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Tuesday, March 13, 2018

Legal Ed's Futures: No. 16

The viewpoints and suggestions offered in this symposium are wonderful for their breadth and thoughtfulness, not to mention passion and immediacy.  Legal education has stewards from literally all over the globe earnestly interested in protecting if not expanding the rule of law, the delivery of legal services, and the education of new generations of lawyers dedicated to a nation aspiring to equal justice under law.  It is unfortunate then that our collective narrative is not more widely shared and internalized by a new generation who might be lawyers.  

We all know the story well – for a half century interest in attending law school increased, as reflected in more and more applications, culminating in just over 600,000 applications for admission in the fall 2010 … but then KABOOM.  The fall off was rapid and dramatic so that, in this case, a picture truly is worth a thousand words.  Here is a depiction of law school 1L enrollment over the last roughly half century:

Those 600,000 applications yielded over 50,000 1L students and then – BUST.  The enrollment growth of almost a half century disappeared in only five years so that by the fall of 2015, 1L enrollment was back to early 1970’s levels.  Ouch.  The modest bump in applications that we currently see this academic year does not mitigate some generally held impressions that we are not likely to return to 2010 any time soon, especially considering demographic predictions for high school and college graduation rates over the next 25 years.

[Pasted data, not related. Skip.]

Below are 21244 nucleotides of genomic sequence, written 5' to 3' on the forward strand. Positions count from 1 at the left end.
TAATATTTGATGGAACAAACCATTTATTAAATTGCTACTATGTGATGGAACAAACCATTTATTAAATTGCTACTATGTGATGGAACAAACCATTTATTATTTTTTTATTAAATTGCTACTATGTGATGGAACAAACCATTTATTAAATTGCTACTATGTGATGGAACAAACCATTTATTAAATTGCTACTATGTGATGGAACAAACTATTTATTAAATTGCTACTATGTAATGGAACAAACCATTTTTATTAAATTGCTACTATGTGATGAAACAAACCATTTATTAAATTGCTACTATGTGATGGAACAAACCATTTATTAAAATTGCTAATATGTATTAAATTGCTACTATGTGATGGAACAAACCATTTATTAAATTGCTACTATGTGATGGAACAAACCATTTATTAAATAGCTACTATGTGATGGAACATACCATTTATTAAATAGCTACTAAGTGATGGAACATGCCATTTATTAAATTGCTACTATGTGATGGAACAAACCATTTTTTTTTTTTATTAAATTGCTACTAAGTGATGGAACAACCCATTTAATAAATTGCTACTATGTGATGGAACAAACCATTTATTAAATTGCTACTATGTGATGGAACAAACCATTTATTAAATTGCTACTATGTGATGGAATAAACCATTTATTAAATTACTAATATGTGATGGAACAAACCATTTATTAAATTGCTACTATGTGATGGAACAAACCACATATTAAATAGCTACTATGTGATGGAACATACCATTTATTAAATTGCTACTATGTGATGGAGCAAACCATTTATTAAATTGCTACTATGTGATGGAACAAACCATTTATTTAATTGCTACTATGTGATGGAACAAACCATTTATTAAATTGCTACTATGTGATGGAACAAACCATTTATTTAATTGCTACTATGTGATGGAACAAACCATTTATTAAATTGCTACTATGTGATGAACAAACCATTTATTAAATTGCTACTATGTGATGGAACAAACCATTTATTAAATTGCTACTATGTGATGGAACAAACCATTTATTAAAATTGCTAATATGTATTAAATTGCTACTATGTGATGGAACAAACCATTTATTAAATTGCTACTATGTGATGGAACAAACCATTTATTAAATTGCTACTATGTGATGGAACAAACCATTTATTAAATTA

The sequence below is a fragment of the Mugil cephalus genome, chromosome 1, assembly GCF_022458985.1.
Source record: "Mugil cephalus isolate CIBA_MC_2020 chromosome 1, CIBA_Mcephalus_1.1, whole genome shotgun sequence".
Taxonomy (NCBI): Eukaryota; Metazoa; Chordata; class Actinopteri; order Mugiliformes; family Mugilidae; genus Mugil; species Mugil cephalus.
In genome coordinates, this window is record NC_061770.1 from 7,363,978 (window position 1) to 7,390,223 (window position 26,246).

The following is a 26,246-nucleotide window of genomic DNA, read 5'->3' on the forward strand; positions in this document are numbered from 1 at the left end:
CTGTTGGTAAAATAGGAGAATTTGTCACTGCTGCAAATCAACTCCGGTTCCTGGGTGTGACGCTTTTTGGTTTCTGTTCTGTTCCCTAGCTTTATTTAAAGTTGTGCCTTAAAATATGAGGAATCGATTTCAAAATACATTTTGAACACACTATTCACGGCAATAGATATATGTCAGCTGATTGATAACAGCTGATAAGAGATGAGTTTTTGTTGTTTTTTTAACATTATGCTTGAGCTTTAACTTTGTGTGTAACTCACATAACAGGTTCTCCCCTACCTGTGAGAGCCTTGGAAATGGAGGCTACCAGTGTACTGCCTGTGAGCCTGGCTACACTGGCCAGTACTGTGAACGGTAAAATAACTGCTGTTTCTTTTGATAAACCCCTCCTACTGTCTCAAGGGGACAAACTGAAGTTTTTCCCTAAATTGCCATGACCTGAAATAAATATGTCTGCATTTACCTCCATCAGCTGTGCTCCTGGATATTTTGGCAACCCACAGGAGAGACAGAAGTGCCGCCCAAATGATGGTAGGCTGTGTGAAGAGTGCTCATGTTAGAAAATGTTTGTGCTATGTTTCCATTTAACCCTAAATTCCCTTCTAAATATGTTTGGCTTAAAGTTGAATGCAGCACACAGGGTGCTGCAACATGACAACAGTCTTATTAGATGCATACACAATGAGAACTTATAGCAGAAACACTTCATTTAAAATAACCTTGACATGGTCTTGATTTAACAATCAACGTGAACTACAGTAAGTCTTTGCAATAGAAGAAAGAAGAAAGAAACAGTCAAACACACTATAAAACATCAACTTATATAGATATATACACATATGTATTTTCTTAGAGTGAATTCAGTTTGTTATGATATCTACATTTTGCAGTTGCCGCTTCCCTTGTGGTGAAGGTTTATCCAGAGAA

It is against this backdrop that in 2006 Elon University opened the doors to its new law school.  Starting off strong in an environment of law school fecundity, Elon President Leo Lambert charged founding dean Leary Davis and his successor George Johnson to create a law school with a difference, drawing on a mission based in experiential learning that had brought the University growth and renown over 20 years.  Justice Sandra Day O’Connor, speaking at Elon Law’s initial convocation in 2006, noted that the new Law School had strong bones and already was a “force with which to be reckoned.”  ABA accreditation followed in the shortest time possible.  And then, the bottom fell out.